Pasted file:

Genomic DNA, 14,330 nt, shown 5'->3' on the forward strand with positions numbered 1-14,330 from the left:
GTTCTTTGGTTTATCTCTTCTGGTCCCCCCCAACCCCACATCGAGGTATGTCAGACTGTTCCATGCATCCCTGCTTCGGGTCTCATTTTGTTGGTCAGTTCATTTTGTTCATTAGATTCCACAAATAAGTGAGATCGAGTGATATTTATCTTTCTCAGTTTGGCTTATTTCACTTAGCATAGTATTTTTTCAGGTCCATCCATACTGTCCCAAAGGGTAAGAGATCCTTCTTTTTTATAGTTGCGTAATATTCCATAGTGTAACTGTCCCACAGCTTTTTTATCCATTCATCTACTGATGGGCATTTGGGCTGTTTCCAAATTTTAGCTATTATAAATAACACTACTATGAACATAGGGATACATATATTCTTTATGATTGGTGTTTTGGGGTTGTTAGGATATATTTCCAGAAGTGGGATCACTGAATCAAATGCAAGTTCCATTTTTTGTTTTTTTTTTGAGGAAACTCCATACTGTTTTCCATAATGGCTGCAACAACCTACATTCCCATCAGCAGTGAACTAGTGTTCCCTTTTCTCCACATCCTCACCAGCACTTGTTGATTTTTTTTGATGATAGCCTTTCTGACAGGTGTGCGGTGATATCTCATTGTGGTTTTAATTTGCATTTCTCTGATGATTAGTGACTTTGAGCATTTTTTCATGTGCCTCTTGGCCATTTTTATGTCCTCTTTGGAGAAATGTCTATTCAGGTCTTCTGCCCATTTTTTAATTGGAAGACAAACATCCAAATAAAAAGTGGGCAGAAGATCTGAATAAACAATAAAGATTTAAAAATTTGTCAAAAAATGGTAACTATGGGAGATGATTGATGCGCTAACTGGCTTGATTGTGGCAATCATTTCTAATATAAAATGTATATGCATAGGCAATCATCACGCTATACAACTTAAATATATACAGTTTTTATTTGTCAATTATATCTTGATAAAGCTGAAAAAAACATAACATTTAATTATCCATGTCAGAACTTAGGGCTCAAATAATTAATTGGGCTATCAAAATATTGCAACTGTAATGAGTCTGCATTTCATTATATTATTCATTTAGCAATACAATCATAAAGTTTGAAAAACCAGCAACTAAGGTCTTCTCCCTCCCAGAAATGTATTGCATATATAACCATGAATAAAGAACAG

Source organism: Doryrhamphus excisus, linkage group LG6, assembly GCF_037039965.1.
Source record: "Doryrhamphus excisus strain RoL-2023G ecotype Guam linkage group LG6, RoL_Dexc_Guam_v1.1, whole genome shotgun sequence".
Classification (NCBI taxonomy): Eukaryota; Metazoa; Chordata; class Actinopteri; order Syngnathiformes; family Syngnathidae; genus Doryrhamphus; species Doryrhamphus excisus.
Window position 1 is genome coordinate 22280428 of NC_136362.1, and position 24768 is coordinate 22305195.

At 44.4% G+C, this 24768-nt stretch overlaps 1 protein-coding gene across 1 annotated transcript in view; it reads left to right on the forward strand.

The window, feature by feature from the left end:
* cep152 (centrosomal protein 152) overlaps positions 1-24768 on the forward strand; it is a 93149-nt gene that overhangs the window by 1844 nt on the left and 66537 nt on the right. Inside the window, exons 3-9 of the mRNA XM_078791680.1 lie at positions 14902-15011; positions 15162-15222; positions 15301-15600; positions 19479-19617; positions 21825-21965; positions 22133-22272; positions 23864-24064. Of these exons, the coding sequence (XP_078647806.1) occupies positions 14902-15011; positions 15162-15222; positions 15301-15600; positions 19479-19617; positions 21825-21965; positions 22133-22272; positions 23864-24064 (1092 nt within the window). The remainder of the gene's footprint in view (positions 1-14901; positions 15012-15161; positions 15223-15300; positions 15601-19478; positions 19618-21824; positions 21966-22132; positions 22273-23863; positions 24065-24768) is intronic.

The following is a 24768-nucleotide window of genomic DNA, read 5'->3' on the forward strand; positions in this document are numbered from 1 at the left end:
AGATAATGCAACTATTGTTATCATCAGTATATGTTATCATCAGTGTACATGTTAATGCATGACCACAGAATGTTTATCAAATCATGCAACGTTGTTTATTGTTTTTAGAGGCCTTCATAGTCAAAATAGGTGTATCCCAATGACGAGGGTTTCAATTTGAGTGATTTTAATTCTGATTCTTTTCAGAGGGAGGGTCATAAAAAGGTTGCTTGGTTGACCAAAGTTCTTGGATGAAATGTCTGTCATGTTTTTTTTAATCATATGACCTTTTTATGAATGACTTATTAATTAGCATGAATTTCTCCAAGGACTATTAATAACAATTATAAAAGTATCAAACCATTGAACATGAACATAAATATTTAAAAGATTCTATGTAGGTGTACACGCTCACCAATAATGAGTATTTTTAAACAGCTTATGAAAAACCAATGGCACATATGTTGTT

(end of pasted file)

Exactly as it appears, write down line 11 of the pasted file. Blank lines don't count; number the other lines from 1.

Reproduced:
AGATAATGCAACTATTGTTATCATCAGTATATGTTATCATCAGTGTACATGTTAATGCATGACCACAGAATGTTTATCAAATCATGCAACGTTGTTTATTGTTTTTAGAGGCCTTCATAGTCAAAATAGGTGTATCCCAATGACGAGGGTTTCAATTTGAGTGATTTTAATTCTGATTCTTTTCAGAGGGAGGGTCATAAAAAGGTTGCTTGGTTGACCAAAGTTCTTGGATGAAATGTCTGTCATGTTTTTTTTAATCATATGACCTTTTTATGAATGACTTATTAATTAGCATGAATTTCTCCAAGGACTATTAATAACAATTATAAAAGTATCAAACCATTGAACATGAACATAAATATTTAAAAGATTCTATGTAGGTGTACACGCTCACCAATAATGAGTATTTTTAAACAGCTTATGAAAAACCAATGGCACATATGTTGTT